But what did baptism mean? What did the Jesus mean when he told his disciples to go out and baptize in the Name of the Father, Son and Holy Spirit? Since Jesus did not need to be freed from original sin, what did his baptism by John mean?
The Church asked itself these questions during the Second Vatican Council. It studied and recovered that which was always there but had been either forgotten or simply pushed aside. The Council emphasized these three truths about baptism: 1) Baptism is an initiation into the people of God; 2) Baptism is a call to discipleship; and 3) Baptism is a commissioning.
Baptism is not just a christening, a signing with Jesus Christ. Baptism is a commissioning. The baptized are called to ministry, to do the work of God. All of us, not just priests, all of us are commissioned through our baptism to be representatives of Jesus. All of us were chosen by God for his mission. Our Lord told us, it is not you who chose me, it is I who chose you
Baptism means for us exactly what it meant for Jesus that day he stepped into the River Jordan and was washed by John. He was beginning his public life, his mission. His baptism was his initiation, his entrance into that mission. He emerged from the water commissioned by the Father to do his work. In the waters of baptism we have been initiated, called and commissioned. We have been initiated into a worldwide people, called to discipleship and commissioned to ministry.
A perfect opportunity to exercise our compromise as Christians, our commission in the Church is being a volunteer in our Habitat for Humanity Ministry. They need help in many ways, and we should put our faith into action.
The importance of this epiphany lies in the words of the Father: This is my Beloved Son, listen to him. Jesus and Jesus alone is our teacher. In a world full of gurus, dynamic preachers, and people of every opinion imaginable each with thousands and thousands of followers; we need to look to only one place, to only one person for guidance. We only need to look to Jesus Christ.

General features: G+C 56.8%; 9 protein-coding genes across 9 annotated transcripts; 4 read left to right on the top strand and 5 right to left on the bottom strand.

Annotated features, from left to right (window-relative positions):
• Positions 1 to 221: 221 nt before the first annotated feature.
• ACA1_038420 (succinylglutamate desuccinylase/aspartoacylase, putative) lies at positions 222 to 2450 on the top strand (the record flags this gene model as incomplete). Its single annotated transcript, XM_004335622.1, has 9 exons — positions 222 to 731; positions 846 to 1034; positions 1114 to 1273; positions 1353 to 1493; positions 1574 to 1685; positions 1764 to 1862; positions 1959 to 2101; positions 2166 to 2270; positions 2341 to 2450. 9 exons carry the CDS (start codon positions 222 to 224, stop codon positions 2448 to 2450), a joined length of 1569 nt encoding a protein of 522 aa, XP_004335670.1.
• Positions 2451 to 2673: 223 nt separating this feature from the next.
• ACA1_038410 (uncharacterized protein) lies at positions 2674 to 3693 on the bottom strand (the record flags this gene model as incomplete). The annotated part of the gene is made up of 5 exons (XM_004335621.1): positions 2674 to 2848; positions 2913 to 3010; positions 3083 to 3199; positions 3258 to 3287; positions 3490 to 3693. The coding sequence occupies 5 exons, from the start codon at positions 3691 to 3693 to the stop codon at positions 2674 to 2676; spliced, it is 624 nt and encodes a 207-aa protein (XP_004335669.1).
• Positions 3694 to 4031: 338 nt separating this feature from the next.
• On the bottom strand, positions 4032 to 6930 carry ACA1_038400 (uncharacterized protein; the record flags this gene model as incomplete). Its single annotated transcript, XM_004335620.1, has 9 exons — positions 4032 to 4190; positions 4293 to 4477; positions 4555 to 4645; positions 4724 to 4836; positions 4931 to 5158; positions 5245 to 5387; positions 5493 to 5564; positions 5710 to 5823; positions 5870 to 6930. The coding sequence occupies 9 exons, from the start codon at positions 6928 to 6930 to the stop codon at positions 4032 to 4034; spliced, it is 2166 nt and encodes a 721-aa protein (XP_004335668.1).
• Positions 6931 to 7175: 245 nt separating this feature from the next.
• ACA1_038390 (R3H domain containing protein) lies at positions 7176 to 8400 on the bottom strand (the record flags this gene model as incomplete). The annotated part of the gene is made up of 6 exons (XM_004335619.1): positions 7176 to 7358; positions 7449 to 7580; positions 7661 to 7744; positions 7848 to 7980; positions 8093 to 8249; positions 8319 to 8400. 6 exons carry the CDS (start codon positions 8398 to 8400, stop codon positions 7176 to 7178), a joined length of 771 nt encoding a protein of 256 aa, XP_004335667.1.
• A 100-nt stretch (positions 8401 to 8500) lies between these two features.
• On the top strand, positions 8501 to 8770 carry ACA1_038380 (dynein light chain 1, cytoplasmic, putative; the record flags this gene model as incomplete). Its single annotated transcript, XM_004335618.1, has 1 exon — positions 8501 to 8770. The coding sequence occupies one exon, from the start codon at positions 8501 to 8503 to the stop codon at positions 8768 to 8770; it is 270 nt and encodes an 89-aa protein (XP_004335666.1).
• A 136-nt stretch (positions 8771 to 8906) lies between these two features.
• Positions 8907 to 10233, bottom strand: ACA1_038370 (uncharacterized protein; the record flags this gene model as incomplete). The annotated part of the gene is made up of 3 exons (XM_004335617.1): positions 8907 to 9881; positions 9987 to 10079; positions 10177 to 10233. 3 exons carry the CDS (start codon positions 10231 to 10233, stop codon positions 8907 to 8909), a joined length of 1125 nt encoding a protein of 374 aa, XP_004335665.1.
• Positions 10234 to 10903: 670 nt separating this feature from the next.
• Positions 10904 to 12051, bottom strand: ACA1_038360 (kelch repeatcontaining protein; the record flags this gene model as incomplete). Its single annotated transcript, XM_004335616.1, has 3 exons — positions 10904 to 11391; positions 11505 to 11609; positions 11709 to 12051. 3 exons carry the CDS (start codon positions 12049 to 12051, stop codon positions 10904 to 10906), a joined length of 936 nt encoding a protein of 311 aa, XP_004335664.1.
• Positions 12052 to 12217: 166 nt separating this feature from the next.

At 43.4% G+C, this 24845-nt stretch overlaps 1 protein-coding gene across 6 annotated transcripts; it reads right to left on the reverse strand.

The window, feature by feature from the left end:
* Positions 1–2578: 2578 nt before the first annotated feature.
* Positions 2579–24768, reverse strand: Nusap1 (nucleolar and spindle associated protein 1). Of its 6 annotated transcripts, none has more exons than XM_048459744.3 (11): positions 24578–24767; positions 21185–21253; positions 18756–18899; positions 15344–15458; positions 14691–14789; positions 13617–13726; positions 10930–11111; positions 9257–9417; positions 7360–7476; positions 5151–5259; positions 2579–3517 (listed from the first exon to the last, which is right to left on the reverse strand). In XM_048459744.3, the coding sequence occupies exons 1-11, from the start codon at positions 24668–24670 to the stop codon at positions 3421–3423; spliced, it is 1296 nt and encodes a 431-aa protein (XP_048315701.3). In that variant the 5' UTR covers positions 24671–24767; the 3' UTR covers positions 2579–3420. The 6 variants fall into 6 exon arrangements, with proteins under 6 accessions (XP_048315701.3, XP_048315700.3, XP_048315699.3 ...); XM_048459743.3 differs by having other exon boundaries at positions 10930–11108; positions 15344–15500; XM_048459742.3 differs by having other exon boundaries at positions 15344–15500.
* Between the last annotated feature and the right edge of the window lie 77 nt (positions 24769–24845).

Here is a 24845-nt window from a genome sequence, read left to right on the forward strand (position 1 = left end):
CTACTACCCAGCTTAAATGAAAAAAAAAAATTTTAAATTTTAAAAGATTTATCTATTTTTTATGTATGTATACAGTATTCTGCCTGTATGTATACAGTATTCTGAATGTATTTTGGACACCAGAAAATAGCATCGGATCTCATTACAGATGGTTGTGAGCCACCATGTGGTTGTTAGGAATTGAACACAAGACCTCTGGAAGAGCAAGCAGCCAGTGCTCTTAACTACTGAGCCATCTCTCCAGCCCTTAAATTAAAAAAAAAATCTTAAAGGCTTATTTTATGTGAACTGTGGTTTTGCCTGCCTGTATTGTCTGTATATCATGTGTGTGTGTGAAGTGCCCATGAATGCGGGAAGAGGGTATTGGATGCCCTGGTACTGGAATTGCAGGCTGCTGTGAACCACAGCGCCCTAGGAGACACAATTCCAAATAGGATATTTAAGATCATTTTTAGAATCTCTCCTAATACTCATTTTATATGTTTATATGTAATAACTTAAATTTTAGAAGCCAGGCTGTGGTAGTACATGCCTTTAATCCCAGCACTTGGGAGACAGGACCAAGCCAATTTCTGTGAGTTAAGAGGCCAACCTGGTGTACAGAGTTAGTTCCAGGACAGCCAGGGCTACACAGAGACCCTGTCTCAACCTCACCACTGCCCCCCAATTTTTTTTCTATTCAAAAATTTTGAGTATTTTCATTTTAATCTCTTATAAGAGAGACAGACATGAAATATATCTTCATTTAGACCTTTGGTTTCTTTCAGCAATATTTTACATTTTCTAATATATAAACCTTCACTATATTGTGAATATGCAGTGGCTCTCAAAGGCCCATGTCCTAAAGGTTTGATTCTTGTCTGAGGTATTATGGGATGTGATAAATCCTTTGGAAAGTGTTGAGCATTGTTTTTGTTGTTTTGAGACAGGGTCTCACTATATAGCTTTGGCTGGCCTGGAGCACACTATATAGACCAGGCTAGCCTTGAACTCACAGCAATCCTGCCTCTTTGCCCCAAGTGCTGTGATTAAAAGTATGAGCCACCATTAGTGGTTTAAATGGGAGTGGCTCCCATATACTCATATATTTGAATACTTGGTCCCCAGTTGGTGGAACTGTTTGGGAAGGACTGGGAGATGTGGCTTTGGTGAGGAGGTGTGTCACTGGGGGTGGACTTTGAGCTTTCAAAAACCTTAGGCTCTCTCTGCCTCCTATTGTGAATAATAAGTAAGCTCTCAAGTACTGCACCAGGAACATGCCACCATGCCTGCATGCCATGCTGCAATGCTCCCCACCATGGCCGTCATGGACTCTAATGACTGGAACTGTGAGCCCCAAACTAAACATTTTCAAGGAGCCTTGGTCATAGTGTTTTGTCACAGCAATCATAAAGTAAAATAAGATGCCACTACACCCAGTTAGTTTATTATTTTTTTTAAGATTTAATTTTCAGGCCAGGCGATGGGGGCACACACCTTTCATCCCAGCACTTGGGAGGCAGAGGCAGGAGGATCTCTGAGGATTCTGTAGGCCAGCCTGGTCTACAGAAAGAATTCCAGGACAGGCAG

Our way to God the Father is through the person of Jesus Christ. We take these steps by responding to his call for us to take up our crosses and follow him. Any theory or practice that diminishes the need for Jesus in our lives or relegates his presence to a secondary role can not be our way to the Father. We are not told to listen to this guru, or that dynamic preacher, or to read this or that famous writer, we are told to listen only to the Beloved Son.
When you leave Church today and dip your hands into baptismal font think of your dignity, your call and God’s statement of your commission: You are my Beloved in whom I am well pleased. Go and be my disciples. His love is beyond our understanding. His voice is the one we need to hear.
 The emphasis on original sin originated with St. Augustine during the fifth century.
 The Second Ecumenical Council of the Vatican, or Vatican II, was the twenty-first Ecumenical Council of the Roman Catholic Church. It opened under Pope John XXIII in 1962 and closed under Pope Paul VI in 1965. Four future pontiffs took part in the council's opening session: Cardinal Giovanni Battista Montini, who on succeeding Pope John XXIII took the name of Paul VI; Bishop Albino Luciani, the future Pope John Paul I; Bishop Karol Wojtyła, who became Pope John Paul II; and 35-year-old Father Joseph Ratzinger, present as a theological consultant, who more than forty years later became the current Pope Benedict XVI.
 John 15:16.
 The writer Annie Dillard had a mystical experience that led her to the convent. She was walking through the woods when she saw a valley below her and two men in the water. She realized it was John the Baptist and Jesus. She saw Jesus come out of the water. Suddenly, she was right next to the Lord. She saw the beads of water on his shoulders. She looked closer and in each bead of water she saw a nation, a city, a home, a person’s face. It was then that it occurred to her that Jesus knew everyone one of his people and was baptized to care for and to serve each one of us.